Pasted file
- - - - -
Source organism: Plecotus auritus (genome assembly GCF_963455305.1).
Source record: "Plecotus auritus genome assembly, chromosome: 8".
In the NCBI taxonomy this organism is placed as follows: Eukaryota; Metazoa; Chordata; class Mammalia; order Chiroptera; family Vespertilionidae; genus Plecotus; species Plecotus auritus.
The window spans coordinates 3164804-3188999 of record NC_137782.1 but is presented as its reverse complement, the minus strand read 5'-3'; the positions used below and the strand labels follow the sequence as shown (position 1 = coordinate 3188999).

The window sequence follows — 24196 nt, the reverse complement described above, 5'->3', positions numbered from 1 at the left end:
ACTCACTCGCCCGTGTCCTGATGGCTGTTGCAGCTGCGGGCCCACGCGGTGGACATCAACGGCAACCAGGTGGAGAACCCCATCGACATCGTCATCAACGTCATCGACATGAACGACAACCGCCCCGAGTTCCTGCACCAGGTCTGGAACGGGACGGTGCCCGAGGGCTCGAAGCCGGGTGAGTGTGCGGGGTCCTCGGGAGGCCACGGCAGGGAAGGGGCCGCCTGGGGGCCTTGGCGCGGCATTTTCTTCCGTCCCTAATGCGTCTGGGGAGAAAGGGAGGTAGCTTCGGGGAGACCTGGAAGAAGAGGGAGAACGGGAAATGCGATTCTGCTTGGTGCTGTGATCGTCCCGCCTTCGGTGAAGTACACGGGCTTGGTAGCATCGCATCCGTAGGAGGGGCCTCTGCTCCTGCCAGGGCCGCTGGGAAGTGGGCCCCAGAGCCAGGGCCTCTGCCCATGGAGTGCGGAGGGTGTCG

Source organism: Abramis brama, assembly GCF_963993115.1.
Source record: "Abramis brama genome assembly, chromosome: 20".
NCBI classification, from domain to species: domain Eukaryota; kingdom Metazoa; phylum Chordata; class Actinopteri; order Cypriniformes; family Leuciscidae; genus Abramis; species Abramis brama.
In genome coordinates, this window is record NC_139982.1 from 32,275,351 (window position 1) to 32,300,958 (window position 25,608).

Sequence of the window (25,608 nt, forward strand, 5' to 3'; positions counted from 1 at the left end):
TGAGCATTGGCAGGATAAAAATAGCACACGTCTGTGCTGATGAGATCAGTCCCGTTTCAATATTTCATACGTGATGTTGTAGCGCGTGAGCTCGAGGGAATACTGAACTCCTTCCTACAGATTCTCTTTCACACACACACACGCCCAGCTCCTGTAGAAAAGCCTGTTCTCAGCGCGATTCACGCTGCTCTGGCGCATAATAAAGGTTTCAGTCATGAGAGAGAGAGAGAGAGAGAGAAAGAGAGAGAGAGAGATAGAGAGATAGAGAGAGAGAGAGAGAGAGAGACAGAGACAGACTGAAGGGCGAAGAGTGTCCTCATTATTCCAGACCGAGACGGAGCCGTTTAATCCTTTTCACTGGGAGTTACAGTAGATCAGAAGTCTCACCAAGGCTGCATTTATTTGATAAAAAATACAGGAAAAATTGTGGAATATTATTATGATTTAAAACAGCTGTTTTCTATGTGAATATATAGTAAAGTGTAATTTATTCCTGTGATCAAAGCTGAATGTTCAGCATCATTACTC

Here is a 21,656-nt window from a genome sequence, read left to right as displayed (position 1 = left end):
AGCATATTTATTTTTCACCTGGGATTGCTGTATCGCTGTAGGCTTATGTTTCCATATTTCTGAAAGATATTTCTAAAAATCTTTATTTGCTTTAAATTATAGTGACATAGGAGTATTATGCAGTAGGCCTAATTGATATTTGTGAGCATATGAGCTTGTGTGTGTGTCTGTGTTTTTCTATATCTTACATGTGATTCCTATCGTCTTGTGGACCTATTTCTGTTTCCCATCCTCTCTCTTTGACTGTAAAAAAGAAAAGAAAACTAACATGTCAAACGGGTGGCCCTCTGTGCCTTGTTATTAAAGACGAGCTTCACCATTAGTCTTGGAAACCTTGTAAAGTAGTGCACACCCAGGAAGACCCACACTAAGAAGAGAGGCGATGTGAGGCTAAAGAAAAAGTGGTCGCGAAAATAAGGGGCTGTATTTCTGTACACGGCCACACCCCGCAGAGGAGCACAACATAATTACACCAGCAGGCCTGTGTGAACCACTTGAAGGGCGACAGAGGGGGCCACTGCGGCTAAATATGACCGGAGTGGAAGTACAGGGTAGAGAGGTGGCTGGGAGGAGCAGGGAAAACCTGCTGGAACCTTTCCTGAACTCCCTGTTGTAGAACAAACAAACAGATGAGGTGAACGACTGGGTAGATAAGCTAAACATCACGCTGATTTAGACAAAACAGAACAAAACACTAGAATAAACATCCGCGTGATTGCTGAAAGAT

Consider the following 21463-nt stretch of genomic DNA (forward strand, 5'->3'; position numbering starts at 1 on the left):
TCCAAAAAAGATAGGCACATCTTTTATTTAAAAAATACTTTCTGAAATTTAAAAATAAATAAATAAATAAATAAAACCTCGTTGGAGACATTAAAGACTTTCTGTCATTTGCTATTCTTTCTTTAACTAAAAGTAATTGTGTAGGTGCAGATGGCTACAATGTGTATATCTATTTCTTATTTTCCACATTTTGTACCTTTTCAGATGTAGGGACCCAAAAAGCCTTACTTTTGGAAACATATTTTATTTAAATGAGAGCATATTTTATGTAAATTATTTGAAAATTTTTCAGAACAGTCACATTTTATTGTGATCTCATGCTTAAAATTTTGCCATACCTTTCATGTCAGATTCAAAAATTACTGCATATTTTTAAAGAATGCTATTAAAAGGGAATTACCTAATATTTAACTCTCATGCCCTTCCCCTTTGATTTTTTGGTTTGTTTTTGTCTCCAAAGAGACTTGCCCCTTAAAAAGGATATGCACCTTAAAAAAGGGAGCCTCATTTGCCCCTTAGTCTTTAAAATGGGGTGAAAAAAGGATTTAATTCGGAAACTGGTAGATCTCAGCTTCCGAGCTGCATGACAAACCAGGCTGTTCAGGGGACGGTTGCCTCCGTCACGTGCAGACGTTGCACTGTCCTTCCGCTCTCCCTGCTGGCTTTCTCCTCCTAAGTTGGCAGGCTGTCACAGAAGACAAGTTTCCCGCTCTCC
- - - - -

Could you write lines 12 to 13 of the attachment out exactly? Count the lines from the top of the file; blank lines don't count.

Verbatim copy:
TGAGCATTGGCAGGATAAAAATAGCACACGTCTGTGCTGATGAGATCAGTCCCGTTTCAATATTTCATACGTGATGTTGTAGCGCGTGAGCTCGAGGGAATACTGAACTCCTTCCTACAGATTCTCTTTCACACACACACACGCCCAGCTCCTGTAGAAAAGCCTGTTCTCAGCGCGATTCACGCTGCTCTGGCGCATAATAAAGGTTTCAGTCATGAGAGAGAGAGAGAGAGAGAGAAAGAGAGAGAGAGAGATAGAGAGATAGAGAGAGAGAGAGAGAGAGAGACAGAGACAGACTGAAGGGCGAAGAGTGTCCTCATTATTCCAGACCGAGACGGAGCCGTTTAATCCTTTTCACTGGGAGTTACAGTAGATCAGAAGTCTCACCAAGGCTGCATTTATTTGATAAAAAATACAGGAAAAATTGTGGAATATTATTATGATTTAAAACAGCTGTTTTCTATGTGAATATATAGTAAAGTGTAATTTATTCCTGTGATCAAAGCTGAATGTTCAGCATCATTACTC

Here is a 21,656-nt window from a genome sequence, read left to right as displayed (position 1 = left end):